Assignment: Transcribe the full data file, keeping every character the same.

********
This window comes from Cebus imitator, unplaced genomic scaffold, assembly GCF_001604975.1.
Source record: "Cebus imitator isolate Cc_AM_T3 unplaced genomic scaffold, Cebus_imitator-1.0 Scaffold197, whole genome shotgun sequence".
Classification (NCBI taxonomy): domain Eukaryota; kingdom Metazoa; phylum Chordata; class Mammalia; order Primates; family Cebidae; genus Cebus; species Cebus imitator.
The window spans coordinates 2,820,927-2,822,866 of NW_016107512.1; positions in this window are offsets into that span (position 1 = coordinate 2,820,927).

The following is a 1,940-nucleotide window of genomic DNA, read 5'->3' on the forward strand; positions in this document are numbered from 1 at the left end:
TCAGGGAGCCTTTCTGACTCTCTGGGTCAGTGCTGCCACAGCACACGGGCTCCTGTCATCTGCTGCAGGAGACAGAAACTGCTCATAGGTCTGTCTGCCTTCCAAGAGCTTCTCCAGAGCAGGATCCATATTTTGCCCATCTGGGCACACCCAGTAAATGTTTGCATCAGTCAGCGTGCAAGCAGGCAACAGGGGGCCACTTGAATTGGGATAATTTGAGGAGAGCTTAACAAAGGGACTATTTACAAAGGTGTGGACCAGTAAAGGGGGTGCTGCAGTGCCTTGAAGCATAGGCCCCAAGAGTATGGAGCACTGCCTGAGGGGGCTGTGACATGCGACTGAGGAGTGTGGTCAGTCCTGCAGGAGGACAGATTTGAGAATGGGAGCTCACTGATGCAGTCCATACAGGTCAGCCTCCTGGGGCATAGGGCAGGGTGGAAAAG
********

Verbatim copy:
This window comes from Cebus imitator, unplaced genomic scaffold, assembly GCF_001604975.1.
Source record: "Cebus imitator isolate Cc_AM_T3 unplaced genomic scaffold, Cebus_imitator-1.0 Scaffold197, whole genome shotgun sequence".
Classification (NCBI taxonomy): domain Eukaryota; kingdom Metazoa; phylum Chordata; class Mammalia; order Primates; family Cebidae; genus Cebus; species Cebus imitator.
The window spans coordinates 2,820,927-2,822,866 of NW_016107512.1; positions in this window are offsets into that span (position 1 = coordinate 2,820,927).

The following is a 1,940-nucleotide window of genomic DNA, read 5'->3' on the forward strand; positions in this document are numbered from 1 at the left end:
TCAGGGAGCCTTTCTGACTCTCTGGGTCAGTGCTGCCACAGCACACGGGCTCCTGTCATCTGCTGCAGGAGACAGAAACTGCTCATAGGTCTGTCTGCCTTCCAAGAGCTTCTCCAGAGCAGGATCCATATTTTGCCCATCTGGGCACACCCAGTAAATGTTTGCATCAGTCAGCGTGCAAGCAGGCAACAGGGGGCCACTTGAATTGGGATAATTTGAGGAGAGCTTAACAAAGGGACTATTTACAAAGGTGTGGACCAGTAAAGGGGGTGCTGCAGTGCCTTGAAGCATAGGCCCCAAGAGTATGGAGCACTGCCTGAGGGGGCTGTGACATGCGACTGAGGAGTGTGGTCAGTCCTGCAGGAGGACAGATTTGAGAATGGGAGCTCACTGATGCAGTCCATACAGGTCAGCCTCCTGGGGCATAGGGCAGGGTGGAAAAG